Ungo, J. R., Jones, D., Ashkin, D., Hollender, E. S., Bernstein, D., Albanese, A. P., et al. (1998). Antituberculosis drug-induced hepatotoxicity. The role of hepatitis C virus and the human immunodeficiency virus. Am. J. Respir. Crit. Care Med. 157, 1871–1876. doi: 10.1164/ajrccm.157.6.9711039
Vinnard, C., Ravimohan, S., Tamuhla, N., Ivaturi, V., Pasipanodya, J., Srivastava, S., et al. (2017). Isoniazid clearance is impaired among human immunodeficiency virus/tuberculosis patients with high levels of immune activation. Br. J. Clin. Pharmacol. 83, 801–811. doi: 10.1111/bcp.13172
Wang, P. Y., Xie, S. Y., Hao, Q., Zhang, C., Jiang, B. F. (2012). NAT2 polymorphisms and susceptibility to anti-tuberculosis drug-induced liver injury: a meta-analysis. Int. J. Tuberc. Lung Dis. 16, 589–595. doi: 10.5588/ijtld.11.0377
Wu, S., Wang, Y. J., Tang, X., Wang, Y., Wu, J., Ji, G., et al. (2016). Genetic Polymorphisms of Glutathione S-Transferase P1 (GSTP1) and the Incidence of Anti-Tuberculosis Drug-Induced Hepatotoxicity. PloS One 11, e0157478. doi: 10.1371/journal.pone.0157478
Keywords: tuberculosis, hepatotoxicity, oxidative stress, DNA damage, isoniazid (INH)
Citation: Zentner I, Back H-m, Kagan L, Subbian S, Nagajyothi J, Srivastava S, Pasipanodya J, Gumbo T, Bisson GP and Vinnard C (2020) Redox Imbalance and Oxidative DNA Damage During Isoniazid Treatment of HIV-Associated Tuberculosis: A Clinical and Translational Pharmacokinetic Study. Front. Pharmacol. 11:1103. doi: 10.3389/fphar.2020.01103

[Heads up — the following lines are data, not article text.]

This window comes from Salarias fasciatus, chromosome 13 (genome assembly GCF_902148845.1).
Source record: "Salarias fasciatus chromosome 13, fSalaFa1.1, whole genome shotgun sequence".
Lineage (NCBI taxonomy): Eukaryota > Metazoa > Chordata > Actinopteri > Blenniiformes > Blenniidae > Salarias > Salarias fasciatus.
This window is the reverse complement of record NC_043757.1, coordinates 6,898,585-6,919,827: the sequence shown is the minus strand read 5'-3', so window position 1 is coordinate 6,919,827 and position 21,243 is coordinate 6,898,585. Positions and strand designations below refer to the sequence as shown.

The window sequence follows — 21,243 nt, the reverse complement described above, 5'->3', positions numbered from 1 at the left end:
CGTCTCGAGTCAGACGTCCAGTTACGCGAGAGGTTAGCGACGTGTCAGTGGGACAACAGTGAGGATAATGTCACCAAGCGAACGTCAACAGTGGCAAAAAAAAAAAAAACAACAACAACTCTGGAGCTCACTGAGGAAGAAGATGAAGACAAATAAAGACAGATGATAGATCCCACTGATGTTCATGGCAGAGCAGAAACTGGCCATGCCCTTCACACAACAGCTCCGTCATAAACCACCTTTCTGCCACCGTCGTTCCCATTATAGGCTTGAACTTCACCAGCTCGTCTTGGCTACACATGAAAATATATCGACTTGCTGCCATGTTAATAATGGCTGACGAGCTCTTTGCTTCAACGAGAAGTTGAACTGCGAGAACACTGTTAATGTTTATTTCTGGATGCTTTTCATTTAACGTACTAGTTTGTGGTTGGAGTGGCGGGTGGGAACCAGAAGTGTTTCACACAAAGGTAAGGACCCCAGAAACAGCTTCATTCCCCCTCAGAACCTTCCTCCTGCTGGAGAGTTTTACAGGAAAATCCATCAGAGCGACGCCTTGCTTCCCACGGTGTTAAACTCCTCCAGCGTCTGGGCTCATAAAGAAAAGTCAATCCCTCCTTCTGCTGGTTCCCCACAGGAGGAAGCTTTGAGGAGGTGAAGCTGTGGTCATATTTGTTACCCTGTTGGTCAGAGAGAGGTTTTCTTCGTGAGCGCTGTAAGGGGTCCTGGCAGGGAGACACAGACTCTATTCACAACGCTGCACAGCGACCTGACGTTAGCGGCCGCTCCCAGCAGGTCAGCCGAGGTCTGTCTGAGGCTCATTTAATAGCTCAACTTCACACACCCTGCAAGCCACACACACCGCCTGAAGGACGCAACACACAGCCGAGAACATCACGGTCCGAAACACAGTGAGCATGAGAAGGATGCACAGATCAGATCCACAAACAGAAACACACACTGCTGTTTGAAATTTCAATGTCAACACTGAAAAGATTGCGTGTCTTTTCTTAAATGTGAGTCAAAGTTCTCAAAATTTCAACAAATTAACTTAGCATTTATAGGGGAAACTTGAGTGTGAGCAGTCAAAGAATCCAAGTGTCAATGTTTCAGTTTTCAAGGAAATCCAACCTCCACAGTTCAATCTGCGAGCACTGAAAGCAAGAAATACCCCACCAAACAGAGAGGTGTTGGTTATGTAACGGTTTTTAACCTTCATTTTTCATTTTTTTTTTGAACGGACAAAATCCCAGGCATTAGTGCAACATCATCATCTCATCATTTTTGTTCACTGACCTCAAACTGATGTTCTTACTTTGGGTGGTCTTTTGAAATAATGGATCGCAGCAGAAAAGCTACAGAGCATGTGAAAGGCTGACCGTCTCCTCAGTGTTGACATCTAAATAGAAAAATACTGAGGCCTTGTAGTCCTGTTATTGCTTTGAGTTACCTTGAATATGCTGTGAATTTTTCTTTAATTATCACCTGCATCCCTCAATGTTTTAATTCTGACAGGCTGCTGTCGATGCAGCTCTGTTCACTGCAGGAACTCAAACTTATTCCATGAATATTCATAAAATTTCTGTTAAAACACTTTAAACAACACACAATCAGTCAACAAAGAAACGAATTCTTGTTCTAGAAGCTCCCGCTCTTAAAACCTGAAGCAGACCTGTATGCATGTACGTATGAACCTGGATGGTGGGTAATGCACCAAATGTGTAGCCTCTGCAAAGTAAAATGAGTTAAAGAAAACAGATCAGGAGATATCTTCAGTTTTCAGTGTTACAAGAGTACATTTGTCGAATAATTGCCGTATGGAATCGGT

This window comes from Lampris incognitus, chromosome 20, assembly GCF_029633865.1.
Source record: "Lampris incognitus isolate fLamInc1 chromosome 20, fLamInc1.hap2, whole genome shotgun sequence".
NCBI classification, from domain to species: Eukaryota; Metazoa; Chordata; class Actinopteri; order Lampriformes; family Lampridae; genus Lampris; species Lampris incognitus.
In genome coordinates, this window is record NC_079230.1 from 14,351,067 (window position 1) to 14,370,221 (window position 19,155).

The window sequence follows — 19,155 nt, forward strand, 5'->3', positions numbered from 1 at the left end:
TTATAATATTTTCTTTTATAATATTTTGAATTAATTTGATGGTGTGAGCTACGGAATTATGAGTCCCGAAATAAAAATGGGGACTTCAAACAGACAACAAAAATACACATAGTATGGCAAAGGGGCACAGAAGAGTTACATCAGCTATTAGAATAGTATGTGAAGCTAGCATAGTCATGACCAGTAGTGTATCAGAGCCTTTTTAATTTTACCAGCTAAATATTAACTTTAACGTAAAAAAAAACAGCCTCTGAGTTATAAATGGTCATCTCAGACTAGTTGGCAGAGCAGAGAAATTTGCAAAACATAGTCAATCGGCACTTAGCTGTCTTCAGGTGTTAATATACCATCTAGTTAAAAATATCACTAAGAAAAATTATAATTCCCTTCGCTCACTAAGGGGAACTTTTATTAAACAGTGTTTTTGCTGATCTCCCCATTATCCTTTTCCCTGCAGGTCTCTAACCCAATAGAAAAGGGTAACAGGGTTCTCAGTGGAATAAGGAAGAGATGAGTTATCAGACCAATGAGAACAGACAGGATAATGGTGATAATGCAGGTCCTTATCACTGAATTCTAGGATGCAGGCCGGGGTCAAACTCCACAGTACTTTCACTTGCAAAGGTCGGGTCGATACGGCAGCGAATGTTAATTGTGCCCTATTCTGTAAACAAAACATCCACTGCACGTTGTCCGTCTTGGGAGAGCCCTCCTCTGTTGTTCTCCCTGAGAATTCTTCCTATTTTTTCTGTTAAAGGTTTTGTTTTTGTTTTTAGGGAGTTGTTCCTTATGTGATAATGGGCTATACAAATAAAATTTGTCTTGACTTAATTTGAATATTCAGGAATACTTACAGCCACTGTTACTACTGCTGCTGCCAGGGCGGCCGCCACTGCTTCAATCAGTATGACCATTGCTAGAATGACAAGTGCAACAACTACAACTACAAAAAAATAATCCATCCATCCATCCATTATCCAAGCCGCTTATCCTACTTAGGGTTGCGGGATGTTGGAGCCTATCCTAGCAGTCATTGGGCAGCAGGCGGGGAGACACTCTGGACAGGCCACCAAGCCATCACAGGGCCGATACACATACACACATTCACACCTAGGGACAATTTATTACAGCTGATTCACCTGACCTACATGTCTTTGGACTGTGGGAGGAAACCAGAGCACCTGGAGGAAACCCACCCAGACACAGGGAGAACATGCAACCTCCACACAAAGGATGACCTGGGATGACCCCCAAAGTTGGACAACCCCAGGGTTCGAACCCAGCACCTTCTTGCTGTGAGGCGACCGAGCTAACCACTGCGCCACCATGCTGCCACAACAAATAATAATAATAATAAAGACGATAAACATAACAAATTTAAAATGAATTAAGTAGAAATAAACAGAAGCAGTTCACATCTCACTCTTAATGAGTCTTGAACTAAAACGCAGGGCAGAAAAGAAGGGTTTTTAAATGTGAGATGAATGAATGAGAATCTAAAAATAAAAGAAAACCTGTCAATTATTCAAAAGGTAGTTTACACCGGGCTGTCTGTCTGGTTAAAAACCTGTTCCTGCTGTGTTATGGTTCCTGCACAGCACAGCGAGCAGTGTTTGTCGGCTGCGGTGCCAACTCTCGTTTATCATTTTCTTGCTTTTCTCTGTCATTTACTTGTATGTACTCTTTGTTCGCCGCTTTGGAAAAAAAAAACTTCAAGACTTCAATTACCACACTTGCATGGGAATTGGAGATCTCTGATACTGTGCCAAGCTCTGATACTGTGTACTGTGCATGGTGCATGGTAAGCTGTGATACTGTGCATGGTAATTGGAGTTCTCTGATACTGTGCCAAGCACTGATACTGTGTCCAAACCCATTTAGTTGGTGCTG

Received: 18 May 2020; Accepted: 07 July 2020;
Published: 29 July 2020.
Edited by:Lei Xi, Virginia Commonwealth University, United States
Reviewed by:Nazareno Paolocci, Johns Hopkins University, United States
Rolf Teschke, Hospital Hanau, Germany
Copyright © 2020 Zentner, Back, Kagan, Subbian, Nagajyothi, Srivastava, Pasipanodya, Gumbo, Bisson and Vinnard. This is an open-access article distributed under the terms of the Creative Commons Attribution License (CC BY). The use, distribution or reproduction in other forums is permitted, provided the original author(s) and the copyright owner(s) are credited and that the original publication in this journal is cited, in accordance with accepted academic practice. No use, distribution or reproduction is permitted which does not comply with these terms.
*Correspondence: Christopher Vinnard, email@example.com
†Present addresses: Isaac Zentner, Process Development, Carisma Therapeutics, Inc. Philadelphia, PA, United States
Christopher Vinnard, Translational Medicine and Clinical Pharmacology, Sanofi US, Bridgewater, NJ, United States